The jobs report and minutes from the Federal Reserve’s June meeting were the economic highlights of the week, but they are, respectively, a lagging indicator and old news. This column instead digs into the auto market, where there is an underappreciated ticking time bomb.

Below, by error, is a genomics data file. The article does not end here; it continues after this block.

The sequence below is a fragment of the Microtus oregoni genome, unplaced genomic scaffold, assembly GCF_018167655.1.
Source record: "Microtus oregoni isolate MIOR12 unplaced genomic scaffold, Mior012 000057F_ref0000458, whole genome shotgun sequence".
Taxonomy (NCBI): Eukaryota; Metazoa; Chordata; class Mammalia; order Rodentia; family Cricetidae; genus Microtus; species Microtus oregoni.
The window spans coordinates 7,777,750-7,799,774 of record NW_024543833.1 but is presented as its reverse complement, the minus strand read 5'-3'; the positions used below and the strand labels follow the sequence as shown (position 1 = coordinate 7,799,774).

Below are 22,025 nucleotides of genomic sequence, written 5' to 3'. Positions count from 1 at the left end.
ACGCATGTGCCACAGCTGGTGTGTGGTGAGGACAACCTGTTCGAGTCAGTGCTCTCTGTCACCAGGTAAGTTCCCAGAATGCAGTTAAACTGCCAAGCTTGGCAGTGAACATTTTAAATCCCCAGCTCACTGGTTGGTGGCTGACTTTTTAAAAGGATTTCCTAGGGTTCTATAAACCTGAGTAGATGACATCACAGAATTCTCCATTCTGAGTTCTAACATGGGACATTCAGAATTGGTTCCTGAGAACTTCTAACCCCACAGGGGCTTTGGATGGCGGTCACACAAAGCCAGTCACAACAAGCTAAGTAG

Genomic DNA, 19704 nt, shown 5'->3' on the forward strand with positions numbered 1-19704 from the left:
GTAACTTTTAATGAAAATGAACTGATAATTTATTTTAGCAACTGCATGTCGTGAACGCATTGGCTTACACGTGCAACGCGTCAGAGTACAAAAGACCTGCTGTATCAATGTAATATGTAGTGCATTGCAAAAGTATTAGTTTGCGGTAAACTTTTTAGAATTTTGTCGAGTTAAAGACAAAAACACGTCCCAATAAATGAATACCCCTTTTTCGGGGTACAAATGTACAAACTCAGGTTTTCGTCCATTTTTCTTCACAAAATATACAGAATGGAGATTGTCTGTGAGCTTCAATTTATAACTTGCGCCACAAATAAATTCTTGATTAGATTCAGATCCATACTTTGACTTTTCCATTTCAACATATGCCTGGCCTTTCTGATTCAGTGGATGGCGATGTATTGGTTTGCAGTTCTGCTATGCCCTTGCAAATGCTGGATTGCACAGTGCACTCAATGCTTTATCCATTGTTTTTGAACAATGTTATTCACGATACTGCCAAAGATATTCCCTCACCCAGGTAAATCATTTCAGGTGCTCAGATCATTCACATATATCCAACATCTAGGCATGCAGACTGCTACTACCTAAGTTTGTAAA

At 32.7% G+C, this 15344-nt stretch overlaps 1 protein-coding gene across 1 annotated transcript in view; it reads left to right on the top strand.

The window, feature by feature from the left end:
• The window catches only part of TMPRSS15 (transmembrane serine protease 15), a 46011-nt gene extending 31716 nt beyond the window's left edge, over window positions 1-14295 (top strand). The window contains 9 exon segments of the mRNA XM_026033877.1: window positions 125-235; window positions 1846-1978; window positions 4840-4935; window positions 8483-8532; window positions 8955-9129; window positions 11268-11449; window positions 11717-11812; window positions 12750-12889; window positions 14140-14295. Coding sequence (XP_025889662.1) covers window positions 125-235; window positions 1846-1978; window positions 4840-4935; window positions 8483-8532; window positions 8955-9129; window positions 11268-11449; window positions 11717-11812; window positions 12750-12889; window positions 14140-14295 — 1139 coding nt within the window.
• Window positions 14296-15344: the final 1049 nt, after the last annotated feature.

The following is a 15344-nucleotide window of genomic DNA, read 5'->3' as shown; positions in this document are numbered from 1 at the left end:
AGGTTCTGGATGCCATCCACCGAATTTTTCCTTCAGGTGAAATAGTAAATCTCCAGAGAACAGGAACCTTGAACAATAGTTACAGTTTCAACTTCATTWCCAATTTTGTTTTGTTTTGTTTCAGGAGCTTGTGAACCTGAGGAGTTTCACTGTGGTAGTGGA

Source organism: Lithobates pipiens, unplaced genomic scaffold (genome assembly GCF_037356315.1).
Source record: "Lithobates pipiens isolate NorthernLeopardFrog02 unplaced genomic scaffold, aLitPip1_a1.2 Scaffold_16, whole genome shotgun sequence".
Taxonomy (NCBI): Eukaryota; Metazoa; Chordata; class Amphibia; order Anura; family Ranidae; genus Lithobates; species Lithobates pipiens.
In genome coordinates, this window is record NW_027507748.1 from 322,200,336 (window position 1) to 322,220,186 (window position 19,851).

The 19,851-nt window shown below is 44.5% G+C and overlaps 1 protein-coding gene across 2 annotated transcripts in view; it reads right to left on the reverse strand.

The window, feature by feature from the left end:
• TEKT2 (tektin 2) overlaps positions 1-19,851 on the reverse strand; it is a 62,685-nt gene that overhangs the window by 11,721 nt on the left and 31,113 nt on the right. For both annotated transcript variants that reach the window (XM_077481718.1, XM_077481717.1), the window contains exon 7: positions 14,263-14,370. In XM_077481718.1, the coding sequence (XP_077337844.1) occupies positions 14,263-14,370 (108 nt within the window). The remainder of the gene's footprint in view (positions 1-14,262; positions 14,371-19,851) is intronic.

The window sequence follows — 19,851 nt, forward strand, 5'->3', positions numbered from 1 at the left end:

Lucky Lopez is a car dealer who has been in the business for about 20 years. In recent meetings with bankers, where he bids on repossessed vehicles before they go to auction, he has noticed some common characteristics of the defaulted loans. Most of the loans on recently repossessed cars originated during 2020 and 2021, whereas origination dates are normally scattered because people fall on hard times at different times; loan-to-value ratios, or the amount financed relative to the value of the vehicle, are around 140%, versus a more normal 80%; and many of the loans were extended to buyers who had temporary pops in income during the pandemic. Those monthly incomes fell—sometimes by half—as pandemic stimulus programs stopped, and now they look even worse on an inflation-adjusted basis and as the prices of basics in particular are climbing.